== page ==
Terry is option one for a wide receiver rotation, showcasing the likes of D.J. Matthews, Keith Gavin, Keyshawn Helton and others, that appears ready to take off. Add in quarterback James Blackman, running back Cam Akers and, as referenced, what should be an improved offensive line, and Florida State's offense just might be dramatically improved. Along with new coordinator Kendall Briles, Ron Dugans has returned to coach the wide receivers. He was one of the faces of the Seminoles' 1999 national championship team, part of a receiver rotation with Warrick, Boldin, Minnis and Talman Gardner, all of whom were drafted. After learning from and shining under David Kelly, Terry is continuing his development with Dugans.

After a historic year, more is Terry's comprehensive measure. Working with program greats is only accelerating that process.

"My footwork, better routes and all, just coming off the ball and high pointing the ball," Terry explained of where he is looking to improve. "My blocking, I've worked on that as well, just pushing the sleds and doing little things that help me and correct my game. We have guys like Kenny Shaw, they give us drills to get our footwork better and turn our hips. Coach Dugans, he always has drills to help us move our hips and get loose."

The same persistence that helped Terry emerge as one of college football's best receivers a year ago is now driving the entire Florida State football team forward. Though much of last season was forgettable, lessons, for the 5-7 Seminoles, were still learned. The motivation, entering year two of the Willie Taggart era, is firmly in place. There was a distinct energy to this spring and summer, with Terry helping to set the tone. This fall, in some ways, is all about getting back up.

"By working, working. No plays off, no practices off, nothing. We get extra work in every time we work. We just love this game. We are working so hard for this and so hard for these fans and Florida State," Terry shared. "Trying to get us to an ACC Championship and winning a championship. We are trying to get back to how Florida State used to be. I just want it so bad. I know everybody else wants it, the team wants it. We are itching for this."

At 6'4'', 203 pounds, Terry is the prototype on the perimeter. Clearly, he has the NFL's attention. Terry is big, fast and athletic and has a great feel for the football when a pass is in the air. Terry is a redzone and big play threat alike, potential his production very much validates. Given his finish to last season and the addition of experience to his vast skill set, Terry, still improving as a redshirt sophomore, is poised for a continued rise into one of the most dynamic playmakers in the country. There is great excitement for his future. "Scary" isn't just Terry's nickname, it's his potential as well.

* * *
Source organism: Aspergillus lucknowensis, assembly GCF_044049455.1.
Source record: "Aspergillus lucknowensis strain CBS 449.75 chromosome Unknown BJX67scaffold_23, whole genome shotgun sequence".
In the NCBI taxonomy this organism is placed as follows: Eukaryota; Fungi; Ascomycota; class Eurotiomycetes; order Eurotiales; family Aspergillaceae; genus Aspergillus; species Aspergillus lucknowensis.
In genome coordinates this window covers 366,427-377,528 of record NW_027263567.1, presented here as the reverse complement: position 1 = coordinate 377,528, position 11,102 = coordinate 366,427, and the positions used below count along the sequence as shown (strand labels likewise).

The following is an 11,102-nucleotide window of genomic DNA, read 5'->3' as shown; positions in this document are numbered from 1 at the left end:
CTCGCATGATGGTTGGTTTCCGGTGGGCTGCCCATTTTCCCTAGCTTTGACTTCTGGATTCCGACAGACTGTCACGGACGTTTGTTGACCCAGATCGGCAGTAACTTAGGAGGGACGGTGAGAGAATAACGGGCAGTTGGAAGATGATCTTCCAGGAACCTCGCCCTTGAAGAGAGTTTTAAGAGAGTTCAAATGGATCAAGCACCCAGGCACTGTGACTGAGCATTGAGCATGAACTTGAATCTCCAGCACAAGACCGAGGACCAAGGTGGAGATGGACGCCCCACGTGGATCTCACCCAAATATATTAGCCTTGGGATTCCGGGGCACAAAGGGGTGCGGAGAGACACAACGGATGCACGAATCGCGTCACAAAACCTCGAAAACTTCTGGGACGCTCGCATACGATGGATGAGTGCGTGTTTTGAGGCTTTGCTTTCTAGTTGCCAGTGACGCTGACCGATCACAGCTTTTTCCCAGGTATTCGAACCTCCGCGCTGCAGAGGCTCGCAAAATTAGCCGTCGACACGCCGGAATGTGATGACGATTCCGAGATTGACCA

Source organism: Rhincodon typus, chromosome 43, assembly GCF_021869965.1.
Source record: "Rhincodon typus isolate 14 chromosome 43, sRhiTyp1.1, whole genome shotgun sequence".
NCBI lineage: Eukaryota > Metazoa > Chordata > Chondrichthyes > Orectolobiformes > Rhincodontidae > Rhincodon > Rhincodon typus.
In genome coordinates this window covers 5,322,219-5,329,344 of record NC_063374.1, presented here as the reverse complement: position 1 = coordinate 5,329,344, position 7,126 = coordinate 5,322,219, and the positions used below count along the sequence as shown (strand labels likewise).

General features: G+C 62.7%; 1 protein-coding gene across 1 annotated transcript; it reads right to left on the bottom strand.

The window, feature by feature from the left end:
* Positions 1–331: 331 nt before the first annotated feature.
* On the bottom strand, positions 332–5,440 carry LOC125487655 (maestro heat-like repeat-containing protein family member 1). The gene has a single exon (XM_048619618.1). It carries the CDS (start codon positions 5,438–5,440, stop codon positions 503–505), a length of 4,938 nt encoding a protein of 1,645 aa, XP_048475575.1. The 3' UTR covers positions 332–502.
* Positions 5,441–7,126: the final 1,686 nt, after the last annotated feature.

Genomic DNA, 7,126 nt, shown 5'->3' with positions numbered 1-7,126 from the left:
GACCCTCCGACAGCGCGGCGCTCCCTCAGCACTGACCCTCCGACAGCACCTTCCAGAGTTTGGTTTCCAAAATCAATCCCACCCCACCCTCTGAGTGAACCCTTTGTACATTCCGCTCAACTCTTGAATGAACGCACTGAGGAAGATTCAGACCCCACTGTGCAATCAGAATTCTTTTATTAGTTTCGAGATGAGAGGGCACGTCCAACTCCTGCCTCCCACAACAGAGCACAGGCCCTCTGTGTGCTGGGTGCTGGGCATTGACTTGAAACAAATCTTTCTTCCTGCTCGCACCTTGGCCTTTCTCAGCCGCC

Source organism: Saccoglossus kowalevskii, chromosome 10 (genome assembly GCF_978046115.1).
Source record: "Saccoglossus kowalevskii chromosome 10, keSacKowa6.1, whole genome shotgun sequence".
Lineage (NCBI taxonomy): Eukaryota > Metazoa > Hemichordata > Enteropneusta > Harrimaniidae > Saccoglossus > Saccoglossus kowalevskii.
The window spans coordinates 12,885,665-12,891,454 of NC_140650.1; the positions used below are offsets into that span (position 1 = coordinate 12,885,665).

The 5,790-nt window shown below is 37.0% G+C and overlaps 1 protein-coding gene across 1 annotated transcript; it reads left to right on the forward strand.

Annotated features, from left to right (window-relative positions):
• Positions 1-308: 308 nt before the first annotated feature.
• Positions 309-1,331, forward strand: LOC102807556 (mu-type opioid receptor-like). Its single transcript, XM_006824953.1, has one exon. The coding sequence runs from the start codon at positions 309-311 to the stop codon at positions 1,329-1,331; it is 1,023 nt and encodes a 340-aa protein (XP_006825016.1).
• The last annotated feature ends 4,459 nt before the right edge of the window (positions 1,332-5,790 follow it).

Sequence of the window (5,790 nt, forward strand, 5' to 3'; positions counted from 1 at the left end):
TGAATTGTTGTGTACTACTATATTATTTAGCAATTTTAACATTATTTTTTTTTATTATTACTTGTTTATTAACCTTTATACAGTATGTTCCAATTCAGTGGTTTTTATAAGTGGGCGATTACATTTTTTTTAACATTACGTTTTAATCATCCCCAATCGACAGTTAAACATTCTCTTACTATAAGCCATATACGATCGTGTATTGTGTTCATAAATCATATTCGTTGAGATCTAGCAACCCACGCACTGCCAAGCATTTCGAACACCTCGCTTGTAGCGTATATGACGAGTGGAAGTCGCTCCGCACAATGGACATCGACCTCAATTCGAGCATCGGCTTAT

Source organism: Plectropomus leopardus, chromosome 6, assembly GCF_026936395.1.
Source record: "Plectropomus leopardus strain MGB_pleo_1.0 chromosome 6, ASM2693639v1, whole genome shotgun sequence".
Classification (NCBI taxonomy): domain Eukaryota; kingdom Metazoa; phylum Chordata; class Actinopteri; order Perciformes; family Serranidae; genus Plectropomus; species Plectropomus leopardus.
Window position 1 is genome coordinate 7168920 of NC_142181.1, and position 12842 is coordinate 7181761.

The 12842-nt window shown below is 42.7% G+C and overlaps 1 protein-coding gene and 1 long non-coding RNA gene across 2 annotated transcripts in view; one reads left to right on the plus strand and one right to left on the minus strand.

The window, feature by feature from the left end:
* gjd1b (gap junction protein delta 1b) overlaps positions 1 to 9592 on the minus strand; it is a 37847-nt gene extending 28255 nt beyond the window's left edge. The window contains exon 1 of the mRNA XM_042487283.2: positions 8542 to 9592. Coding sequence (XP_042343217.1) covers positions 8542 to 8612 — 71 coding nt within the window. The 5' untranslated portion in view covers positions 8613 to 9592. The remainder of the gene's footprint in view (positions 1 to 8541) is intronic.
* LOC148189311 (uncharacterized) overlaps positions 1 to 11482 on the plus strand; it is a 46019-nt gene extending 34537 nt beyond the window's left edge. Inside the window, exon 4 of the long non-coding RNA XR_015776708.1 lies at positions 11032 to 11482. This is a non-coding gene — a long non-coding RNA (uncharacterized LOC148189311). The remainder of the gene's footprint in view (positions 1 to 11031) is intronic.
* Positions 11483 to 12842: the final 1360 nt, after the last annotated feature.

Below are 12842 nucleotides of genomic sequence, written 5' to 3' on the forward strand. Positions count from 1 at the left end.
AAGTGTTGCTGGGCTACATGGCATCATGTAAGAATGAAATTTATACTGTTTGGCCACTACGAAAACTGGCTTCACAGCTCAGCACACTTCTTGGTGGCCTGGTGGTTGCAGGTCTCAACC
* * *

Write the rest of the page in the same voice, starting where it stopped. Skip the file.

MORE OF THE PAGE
Simply put, Terry is a game-changer. He is also following in the footsteps of a number of all-time greats, tracks that lead straight to the next level. Terry has modeled some of his profile after, to cite one of his mentors, his former teammate Auden Tate, who led the ACC with ten touchdown catches in 2017. Since the day Terry arrived on campus, he has made it a point to learn from those who came before him. That approach has helped make Terry who he is today.   

"When he was at FSU, I always watched him to see what he did, what he messed up on and ask him what I was doing wrong and how I could correct my mistakes," Terry added of Tate. "I can say Snoop Minnis, he always comes back and works with the receivers and tells us what we need to work on and Kenny Shaw, he always comes back and helps out, too." 

More than just talented, Terry, thrilled to be at Florida State, an opportunity which he calls a "blessing", is hungry. The goal, as was the case for so many of his high-profile predecessors, is to be great. Such a distinction is a multi-faceted one. Terry, well before kickoff, even, is doing everything he can in preparation of that pursuit. So, too, is his team.

"We've been putting in so much work," Terry concluded. "Working hard in the weight room, on the field, off the field, in the classroom, anything. Everything pays off, so we have been working so hard to try to get Florida State to back to how Florida State is supposed to be."

A long line of distinguished playmakers have come through Tallahassee. Terry is fitting right in -- and setting an example along the way.

BJ Bennett - B.J. Bennett is's founder and publisher. He is the co-host of "Three & Out" with Kevin Thomas and Ben Troupe on the "Southern Pigskin Radio Network". Email: / Twitter: @BJBennettSports